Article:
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Humans Complete Collection
The question of artificial intelligence gaining enough sentience to replace humans, or co-exist with them, is a bread-and-butter type premise for hard sci-fi. Across its three seasons, the British series Humans explores as many of its aspects as possible, some derivative of other work, some refreshingly original. It's not on the level of wholly immersive as well as emotionally and cerebrally revolutionary works like Ex-Machina and A.I., but it's effective in the way it finds a universal human connection to the subject.
The show takes place in an alternate present, where fully humanoid androids called Synths are part of everyday life. They act as maids, babysitters, factory workers, and even prostitutes, all depending on how they are programmed. They don't have sentience, and can't do anything that's not programmed by their masters. This all changes when the Hawkins family buys Anita (Gemma Chen) as a maid Synth, but she might have a lot more going on underneath her usual programming. She's part of a group of sentient Synths who can feel and act human, enough to integrate into human society, and their half-human, half-synth leader Leo (Colin Morgan) is trying to find Anita and unleash the code that's hiding in her system, which might hold the key to liberating all Synths across the world.
As effective as Humans is in creating a thriller full of chase scenes and intrigue involving a secret government agency hunting the sentient Synths, the most interesting parts of Humans occur when exploring the way such A.I. can alter the machinations of regular society. For example, how would the presence of Anita, an attractive humanoid with functioning sexual organs, affect a troubled marriage? How would such a perfect specimen that mimics human activity without any faults becomes a source of ambition for real humans? One of the most interesting sub-plots in the show revolves around a group of humans who act like Synths and proclaim to be Synths inside.
Humans keeps the narrative interesting by evolving exponentially with each season. The first season mostly sticks to the Hawkins family. By the time we get to the third season, the conflict becomes global, and the thematic scope intensifies, leading to insightful metaphors about civil rights, xenophobia, and racism.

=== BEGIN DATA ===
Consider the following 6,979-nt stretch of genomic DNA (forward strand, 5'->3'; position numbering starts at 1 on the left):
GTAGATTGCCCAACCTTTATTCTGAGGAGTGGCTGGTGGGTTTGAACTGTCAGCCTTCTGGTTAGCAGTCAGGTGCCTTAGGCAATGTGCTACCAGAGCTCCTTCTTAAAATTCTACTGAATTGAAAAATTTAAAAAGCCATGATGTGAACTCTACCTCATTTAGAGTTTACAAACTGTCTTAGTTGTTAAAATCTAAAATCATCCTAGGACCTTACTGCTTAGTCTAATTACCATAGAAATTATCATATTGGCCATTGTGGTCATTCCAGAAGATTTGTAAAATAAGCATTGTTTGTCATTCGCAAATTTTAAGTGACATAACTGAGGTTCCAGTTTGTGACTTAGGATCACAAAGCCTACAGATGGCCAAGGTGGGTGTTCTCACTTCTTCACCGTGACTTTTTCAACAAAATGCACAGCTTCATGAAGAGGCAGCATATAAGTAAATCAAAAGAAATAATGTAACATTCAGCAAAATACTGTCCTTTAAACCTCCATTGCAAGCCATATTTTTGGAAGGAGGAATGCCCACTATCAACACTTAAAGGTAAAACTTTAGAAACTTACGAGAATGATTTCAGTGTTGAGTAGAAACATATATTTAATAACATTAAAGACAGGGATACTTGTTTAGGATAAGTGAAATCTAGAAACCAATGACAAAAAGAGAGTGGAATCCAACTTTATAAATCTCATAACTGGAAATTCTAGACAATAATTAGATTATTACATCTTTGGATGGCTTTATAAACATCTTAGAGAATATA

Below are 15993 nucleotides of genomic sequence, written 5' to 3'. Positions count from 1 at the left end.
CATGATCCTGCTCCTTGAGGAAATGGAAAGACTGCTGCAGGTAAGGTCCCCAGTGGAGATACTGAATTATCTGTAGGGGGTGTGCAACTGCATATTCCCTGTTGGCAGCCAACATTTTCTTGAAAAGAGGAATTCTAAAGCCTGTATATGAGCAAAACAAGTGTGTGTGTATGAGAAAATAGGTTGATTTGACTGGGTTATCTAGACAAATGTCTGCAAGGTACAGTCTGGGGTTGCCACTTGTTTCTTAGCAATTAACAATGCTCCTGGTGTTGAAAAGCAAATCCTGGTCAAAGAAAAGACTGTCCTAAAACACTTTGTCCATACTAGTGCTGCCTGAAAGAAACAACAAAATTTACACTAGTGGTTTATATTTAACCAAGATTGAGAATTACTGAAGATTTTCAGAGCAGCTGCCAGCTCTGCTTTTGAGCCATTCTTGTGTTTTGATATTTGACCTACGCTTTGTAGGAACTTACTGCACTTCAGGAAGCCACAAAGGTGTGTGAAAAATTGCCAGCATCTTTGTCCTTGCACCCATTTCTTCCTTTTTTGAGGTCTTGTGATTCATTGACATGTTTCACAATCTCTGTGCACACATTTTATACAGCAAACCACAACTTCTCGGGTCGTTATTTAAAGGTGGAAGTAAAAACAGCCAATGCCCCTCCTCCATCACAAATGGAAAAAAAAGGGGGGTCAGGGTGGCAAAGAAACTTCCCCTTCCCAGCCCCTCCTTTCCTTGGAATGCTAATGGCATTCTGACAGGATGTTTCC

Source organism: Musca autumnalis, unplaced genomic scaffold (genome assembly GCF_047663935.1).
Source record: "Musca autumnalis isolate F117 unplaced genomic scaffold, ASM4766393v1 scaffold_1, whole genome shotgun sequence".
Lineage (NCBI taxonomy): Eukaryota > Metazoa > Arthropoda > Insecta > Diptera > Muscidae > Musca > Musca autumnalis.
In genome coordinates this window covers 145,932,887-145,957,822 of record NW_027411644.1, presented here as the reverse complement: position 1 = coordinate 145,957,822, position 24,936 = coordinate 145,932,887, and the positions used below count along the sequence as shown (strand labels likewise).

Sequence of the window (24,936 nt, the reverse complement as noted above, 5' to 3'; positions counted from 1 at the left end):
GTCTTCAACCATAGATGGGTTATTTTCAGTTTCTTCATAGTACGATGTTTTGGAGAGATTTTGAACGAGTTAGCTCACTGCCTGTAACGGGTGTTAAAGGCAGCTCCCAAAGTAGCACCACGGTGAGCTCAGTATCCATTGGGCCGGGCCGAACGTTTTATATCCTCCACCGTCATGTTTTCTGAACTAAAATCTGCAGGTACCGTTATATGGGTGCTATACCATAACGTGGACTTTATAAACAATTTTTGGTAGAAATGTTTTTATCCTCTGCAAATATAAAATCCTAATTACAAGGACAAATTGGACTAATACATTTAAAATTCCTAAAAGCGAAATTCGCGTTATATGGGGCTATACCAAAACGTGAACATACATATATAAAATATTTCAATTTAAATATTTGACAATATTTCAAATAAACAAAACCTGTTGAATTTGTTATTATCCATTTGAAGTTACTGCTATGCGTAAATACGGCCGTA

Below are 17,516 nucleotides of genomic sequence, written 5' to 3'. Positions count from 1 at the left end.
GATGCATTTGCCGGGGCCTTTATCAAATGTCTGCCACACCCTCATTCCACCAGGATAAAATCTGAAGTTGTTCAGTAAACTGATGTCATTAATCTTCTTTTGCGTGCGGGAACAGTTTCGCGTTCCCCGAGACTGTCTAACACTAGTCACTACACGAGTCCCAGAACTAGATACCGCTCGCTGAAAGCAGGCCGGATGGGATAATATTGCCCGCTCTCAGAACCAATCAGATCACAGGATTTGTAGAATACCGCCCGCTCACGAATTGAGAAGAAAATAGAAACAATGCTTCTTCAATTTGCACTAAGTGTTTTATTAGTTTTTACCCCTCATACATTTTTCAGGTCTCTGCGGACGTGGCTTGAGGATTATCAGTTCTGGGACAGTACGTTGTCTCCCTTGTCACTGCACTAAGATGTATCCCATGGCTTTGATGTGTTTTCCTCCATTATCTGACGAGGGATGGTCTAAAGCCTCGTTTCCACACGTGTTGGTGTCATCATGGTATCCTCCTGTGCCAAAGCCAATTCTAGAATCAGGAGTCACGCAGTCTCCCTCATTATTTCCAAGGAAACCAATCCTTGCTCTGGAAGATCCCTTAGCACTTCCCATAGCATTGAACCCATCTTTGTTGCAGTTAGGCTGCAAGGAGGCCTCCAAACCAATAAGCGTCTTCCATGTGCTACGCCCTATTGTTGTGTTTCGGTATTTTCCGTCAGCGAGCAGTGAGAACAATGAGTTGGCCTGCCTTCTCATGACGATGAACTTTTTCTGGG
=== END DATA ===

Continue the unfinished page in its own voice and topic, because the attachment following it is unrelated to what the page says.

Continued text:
Keep in mind that this set just brings together the same discs from the previous season-based releases together. They're the same exact discs, with the same transfers, and without any extra content. The 1080p transfer carries the evenly lit and digital look of contemporary TV dramas, which fits the show's subject matter.
The DTS-HD 5.1 track found in every season certainly comes to life during action scenes, showcasing impressive surround support and clear dynamic range. Otherwise, don't expect much more than clear dialogue and a nice balance between dialogue and sound effects.
The Making of Humans: A brief featurette about the production.
Series Overview: Predictions about the next series. Pointless, just put on the next series discs.
Being a Synth: A 3-minute look at the Syth's conceptual design.
Character Profiles: Typical EPK stuff breaking down each character.
Cast and Crew: Quick EPK interviews of the production team heaping praises on the show.
Family Matters: A featurette on the Hawkins family.
Cast Interviews: Extra stuff left out from the previous EPK.
Behind the Scenes: A quite immersive 30-minute look at the production.
Last Day on Set: A cute one-minute video of the cast saying goodbye to each other.
We also get a Photo Gallery.
Making of Humans 2.0: A ten-minute featurette about how the second series came to be.
A Look at the Series: A 3-minute EPK on the show's themes.
New Characters: Exactly as it sounds. The creators go over the new characters and the cast that portrays them.
Niska's Escape: A 5-minute breakdown of one of the central action set pieces.
Greeting From the Set: One minute puff piece with set footage.
B-roll: 30 minutes of raw behind the scenes footage.
Behind the Scenes: Another 10 minute making-of EPK.
Synths: Seven minutes about the new types of Synths in this season.
New Characters: Another five-minute series of interviews about the characters who join this season.
I found Humans to be a bit derivate as I watched the first couple of episodes. It was especially annoying to see so much "borrowed" from A.I., right down to casting William Hurt as the disillusioned creator of the original Synths. But the way it eventually engages in some interesting social questions and organically expands the scope of the story as seasons progress kept me engaged. It's a worthy binge watch selection for hard sci-fi enthusiasts.
Oktay Ege Kozak is a film critic and screenwriter based in Portland, Oregon. He also writes for The Playlist, The Oregon Herald, and Beyazperde.com